Madrid 3rd Round Interview

Q. That was a close one. Do you think the break point you saved at the start of the third set was maybe the key moment?
MARIA SHARAPOVA: Yeah, I think really in the third it just came down to a few points. I mean, I think she was the much more aggressive player in the third set; she was going for a lot.
You know, at the end of the second it really worked towards her end. Of course I could have had a better higher percentage of first serves. Even on some good second serves she stepped in and hit some really good shots and there was just not much I could do.
I think the percentage from a her dropped a bit. She started making a little bit more errors. The games on her serve actually were quite short. It was either 40‑15, 40‑Love, so my goal was to try to get in those points and not go for so much on the return, to be a little bit more patient.
I think that 5‑All game, that really helped me.

Q. She was obviously disappointed at the end. You did give her a look after getting a hand slap. From the point of view of the younger players coming up, do you feel that sometimes they react badly, or do you just brush it off?
MARIA SHARAPOVA: I mean, I’ve played against her a few times and she’s been young and up and coming for a few years.
At some point she’s already there. I don’t know at what point. But all the time when someone is in their young 20s or late teenage years they’re up and coming all the time.
I think she’s earned the title. She’s already done a great job of getting in a good position. She’s winning titles and beating top players.
Maybe the consistency is not exactly there in order to maintain that level. It’s not just about playing well against me like that, it’s also about playing just as well on Court No. 18.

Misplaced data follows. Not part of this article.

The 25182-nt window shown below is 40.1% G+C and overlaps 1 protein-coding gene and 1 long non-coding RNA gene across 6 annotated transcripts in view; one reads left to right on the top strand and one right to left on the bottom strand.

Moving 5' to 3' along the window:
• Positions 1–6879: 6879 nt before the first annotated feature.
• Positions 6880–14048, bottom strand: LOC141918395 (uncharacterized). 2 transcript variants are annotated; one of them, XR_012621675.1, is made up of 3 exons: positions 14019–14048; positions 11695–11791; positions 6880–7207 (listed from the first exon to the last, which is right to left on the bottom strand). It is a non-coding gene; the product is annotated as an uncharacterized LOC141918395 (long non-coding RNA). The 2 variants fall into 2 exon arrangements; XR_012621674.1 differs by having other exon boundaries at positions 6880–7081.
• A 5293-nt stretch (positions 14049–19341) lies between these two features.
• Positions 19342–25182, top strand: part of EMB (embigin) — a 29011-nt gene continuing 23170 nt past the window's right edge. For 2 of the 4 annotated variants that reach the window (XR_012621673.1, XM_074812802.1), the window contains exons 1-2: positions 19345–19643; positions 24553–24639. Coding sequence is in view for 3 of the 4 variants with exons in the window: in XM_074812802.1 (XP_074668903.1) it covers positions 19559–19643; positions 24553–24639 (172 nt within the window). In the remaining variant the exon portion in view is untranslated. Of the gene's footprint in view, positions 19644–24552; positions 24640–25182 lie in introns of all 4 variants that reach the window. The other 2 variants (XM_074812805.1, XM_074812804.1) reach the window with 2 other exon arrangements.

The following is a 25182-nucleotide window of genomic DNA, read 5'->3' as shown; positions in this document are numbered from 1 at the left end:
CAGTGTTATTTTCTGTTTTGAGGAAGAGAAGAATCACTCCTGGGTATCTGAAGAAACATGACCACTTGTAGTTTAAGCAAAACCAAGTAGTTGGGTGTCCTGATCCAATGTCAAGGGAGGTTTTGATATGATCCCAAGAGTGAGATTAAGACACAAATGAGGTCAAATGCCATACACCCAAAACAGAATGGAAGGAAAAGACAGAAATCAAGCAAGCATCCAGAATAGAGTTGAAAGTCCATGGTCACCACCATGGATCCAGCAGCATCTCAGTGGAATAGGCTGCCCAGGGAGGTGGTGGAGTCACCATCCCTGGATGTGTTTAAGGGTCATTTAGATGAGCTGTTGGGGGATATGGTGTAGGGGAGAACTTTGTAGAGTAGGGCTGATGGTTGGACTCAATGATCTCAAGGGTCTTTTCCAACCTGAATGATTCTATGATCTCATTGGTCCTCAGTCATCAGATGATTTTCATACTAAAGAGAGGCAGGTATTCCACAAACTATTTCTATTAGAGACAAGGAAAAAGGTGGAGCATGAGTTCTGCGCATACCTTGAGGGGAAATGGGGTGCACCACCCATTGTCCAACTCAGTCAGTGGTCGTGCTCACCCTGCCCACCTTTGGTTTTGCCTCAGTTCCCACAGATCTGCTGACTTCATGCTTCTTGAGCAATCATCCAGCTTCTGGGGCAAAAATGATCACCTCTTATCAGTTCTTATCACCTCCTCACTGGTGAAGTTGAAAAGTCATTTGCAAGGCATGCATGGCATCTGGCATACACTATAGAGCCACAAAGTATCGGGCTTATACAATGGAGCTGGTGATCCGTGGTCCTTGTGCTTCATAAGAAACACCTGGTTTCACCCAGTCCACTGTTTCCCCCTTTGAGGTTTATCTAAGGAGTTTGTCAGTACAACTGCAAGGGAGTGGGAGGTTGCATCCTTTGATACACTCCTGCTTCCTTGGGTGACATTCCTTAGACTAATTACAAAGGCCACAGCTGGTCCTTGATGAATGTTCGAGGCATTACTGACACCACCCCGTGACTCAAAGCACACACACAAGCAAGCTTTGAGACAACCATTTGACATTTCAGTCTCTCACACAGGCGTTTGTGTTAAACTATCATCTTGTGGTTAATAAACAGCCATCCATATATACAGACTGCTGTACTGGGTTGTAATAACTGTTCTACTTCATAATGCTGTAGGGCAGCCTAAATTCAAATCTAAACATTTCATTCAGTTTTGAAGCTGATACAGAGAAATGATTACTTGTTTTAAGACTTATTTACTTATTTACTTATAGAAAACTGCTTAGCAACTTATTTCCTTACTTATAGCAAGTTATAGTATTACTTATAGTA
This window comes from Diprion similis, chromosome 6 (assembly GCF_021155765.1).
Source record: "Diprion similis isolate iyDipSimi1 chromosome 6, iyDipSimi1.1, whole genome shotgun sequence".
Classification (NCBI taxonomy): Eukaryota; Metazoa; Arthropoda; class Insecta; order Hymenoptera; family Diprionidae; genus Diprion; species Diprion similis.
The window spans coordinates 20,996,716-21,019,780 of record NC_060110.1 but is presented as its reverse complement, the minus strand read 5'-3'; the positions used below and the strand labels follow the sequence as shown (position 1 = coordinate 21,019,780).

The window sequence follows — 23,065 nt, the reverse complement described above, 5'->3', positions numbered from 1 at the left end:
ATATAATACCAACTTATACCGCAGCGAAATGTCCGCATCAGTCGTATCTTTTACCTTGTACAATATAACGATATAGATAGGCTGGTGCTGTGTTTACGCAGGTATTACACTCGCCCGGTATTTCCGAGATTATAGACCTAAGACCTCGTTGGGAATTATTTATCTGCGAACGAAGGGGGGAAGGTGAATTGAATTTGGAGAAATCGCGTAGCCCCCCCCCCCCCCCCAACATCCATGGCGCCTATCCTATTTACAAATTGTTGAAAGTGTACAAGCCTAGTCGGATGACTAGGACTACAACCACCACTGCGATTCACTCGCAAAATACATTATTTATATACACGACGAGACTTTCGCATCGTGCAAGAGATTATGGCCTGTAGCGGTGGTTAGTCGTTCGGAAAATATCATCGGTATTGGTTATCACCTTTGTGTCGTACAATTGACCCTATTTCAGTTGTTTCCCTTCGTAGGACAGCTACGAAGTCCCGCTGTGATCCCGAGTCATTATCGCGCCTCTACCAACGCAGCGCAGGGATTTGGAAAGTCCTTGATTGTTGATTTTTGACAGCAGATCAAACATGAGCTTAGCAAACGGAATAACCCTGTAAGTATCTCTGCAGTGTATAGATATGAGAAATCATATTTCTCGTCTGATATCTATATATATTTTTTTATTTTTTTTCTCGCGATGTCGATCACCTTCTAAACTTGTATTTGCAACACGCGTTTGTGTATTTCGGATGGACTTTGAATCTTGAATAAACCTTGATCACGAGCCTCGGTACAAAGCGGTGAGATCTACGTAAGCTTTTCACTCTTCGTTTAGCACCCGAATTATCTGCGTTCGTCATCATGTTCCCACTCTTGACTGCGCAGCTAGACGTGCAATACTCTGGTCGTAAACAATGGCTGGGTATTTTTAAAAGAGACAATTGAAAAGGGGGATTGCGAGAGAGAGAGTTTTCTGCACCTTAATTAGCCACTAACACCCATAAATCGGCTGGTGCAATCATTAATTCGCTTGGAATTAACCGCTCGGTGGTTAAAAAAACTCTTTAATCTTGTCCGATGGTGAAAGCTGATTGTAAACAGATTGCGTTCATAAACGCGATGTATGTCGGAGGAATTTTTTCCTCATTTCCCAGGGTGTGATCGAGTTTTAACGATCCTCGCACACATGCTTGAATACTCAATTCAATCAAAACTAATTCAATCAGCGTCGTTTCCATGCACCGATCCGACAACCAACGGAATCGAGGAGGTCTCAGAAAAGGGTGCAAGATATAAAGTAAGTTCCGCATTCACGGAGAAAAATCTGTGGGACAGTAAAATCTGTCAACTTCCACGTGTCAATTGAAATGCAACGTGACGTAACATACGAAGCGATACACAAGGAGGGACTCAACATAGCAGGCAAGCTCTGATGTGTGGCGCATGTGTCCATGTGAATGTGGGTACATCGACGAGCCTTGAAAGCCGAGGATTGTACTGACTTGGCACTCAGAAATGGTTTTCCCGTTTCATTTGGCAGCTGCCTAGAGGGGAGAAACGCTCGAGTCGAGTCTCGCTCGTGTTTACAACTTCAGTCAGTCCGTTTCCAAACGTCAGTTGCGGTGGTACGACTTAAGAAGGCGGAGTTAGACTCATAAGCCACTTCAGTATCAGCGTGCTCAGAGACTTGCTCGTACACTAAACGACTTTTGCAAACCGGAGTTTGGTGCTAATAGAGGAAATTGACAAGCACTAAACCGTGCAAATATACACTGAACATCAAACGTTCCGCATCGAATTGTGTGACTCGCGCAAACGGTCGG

I think that all comes down to being the most important thing, is maintaining that level and keeping that consistency. You know, I’ve seen many of her matches and she can come up with some great stuff. She’s been able to do that against really good players.

Q. When she hits, takes so many things on and is aggressive, is it easier to take than maybe when you’re the one playing badly and you’re making errors?
MARIA SHARAPOVA: Yeah, it’s tough to look at it that way. I can only try to do what is in my hands. If she’s coming up with some shots that are just too good off first serves, off really good second serves that are deep, you just have to hand it to them.
If they can do that over a three‑set match, you got to leave the court saying, That’s just too good.

Q. Caroline has never managed to defeat any of the top 5 players. Today she proved to be a tough opponent. Were you surprised by the fact that she was able to put that much pressure on you?
MARIA SHARAPOVA: No, I’m not surprised at all. As you said, I don’t know if she hasn’t beaten a top 5 player, but she’s certainly come close and put them in three‑set situations, and put herself in a really good position today.
With experience things will start going in her favor. Hopefully not against me. But I know that experience helps. And being in those situations, it’s really priceless for the development of someone’s career.

Q. Sorry to talk about clay, but was there a moment in the past where you put that away and stopped being self‑deprecating and started believing you could succeed on this surface? Was there a match or a certain point?
MARIA SHARAPOVA: I think every season after the hard court and after Miami you know you’re going to get your clay court shoes out.